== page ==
The Accounting Game: Basic Accounting Fresh from the Lemonade Stand

If you have no understanding of accounting, read a good accounting book. A good example would be The Accounting Game by Darrell Mullis.
Andrew Elliott

Why the Rich Are Getting Richer

The reason why this is my favorite book is that it is an advanced version of Rich Dad Poor Dad which explains in further details how the rich are getting richer by understanding the tax system and real financial education. [...] When I chanced upon Why the Rich Are Getting Richer, I finally understand why I have been running my own tax consulting practice for such a long time. The global tax system is set up to benefit the rich people because they are the ones who contribute to the growth of the economy by putting investments into the economy as well as creating job opportunities.
Jack H. M. Wong
Trainer & Author

The Blank Swan: The End of Probability

I am relieved to finally find a book that deals with Black Swan Events in a new way. Ayache brings a reverse-probabilistic perspective: instead of considering that a price is the result of probabilistically derived expectation, he reverses the issues and investigates these artificial constructs as probabilities and expectations as secondary, derived, fictitious concepts that we bring about to explain prices, decisions, and other things.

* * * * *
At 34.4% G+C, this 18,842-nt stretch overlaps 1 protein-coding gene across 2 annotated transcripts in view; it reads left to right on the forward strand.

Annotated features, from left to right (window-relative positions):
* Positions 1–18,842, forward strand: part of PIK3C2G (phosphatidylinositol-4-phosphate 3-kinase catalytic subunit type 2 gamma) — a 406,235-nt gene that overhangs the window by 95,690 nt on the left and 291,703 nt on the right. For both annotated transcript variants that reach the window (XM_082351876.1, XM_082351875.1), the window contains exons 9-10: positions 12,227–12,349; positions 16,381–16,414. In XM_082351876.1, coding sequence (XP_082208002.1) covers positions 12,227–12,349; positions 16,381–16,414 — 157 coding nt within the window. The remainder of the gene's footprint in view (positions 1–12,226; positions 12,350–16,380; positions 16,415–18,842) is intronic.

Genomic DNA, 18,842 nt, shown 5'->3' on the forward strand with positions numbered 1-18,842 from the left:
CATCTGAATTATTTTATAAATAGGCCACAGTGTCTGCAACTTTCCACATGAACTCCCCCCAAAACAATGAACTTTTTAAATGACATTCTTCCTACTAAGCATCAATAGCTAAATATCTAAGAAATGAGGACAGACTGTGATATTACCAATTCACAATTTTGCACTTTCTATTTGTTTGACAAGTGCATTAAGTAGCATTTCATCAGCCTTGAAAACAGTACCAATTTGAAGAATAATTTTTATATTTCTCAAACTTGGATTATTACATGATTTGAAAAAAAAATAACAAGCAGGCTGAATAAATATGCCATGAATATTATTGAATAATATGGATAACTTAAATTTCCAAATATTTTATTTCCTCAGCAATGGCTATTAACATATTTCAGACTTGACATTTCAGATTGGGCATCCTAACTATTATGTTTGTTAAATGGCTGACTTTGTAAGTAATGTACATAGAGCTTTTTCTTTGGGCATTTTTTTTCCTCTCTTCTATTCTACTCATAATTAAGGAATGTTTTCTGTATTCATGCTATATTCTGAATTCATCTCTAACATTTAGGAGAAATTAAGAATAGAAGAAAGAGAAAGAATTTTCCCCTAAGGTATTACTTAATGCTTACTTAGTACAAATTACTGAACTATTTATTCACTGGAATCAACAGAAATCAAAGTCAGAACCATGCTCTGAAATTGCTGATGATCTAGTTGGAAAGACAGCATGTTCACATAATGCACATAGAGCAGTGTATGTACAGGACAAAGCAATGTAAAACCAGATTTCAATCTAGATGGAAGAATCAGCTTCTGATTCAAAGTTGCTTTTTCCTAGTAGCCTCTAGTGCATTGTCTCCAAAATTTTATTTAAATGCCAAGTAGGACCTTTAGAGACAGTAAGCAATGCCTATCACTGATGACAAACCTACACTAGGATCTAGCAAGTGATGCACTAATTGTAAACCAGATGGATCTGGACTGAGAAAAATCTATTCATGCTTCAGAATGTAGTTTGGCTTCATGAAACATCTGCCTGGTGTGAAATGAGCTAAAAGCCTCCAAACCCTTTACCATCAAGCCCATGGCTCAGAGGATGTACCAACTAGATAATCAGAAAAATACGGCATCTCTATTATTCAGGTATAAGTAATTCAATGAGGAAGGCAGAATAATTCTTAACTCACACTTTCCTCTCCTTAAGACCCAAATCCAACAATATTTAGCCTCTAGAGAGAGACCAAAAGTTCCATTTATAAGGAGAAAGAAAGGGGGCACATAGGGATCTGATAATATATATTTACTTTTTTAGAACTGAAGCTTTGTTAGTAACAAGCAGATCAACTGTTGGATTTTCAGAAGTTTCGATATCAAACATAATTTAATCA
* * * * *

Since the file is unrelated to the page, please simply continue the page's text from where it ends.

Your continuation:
This, of course, is just the beginning, so one has to be understanding about the speculative aspect of the effort --so view this as a gutsy look at the end of probability and how we will need to envision the world once we get rid of this artificial, antiquated tool. I am also glad to see that those of us trained in the trading of options can have views original enough to influence the philosophy of probability and the philosophical understanding of contingency.

Nassim Nicholas Taleb

Rich Dad Poor Dad

The funny thing is that the books that had the biggest impact (like my Verne’s favourite) are not necessarily the best books, objectively speaking. They were good enough to present a new worldview that I was not aware of. Timing probably was more important than their intrinsic literary qualities. They “managed” to fall into my lap at the right time. Such a book was Robert Kiyosaki’s “Rich Dad Poor Dad”, a mediocre book by my standards of today, but deeply inspirational by the ones from yesterday.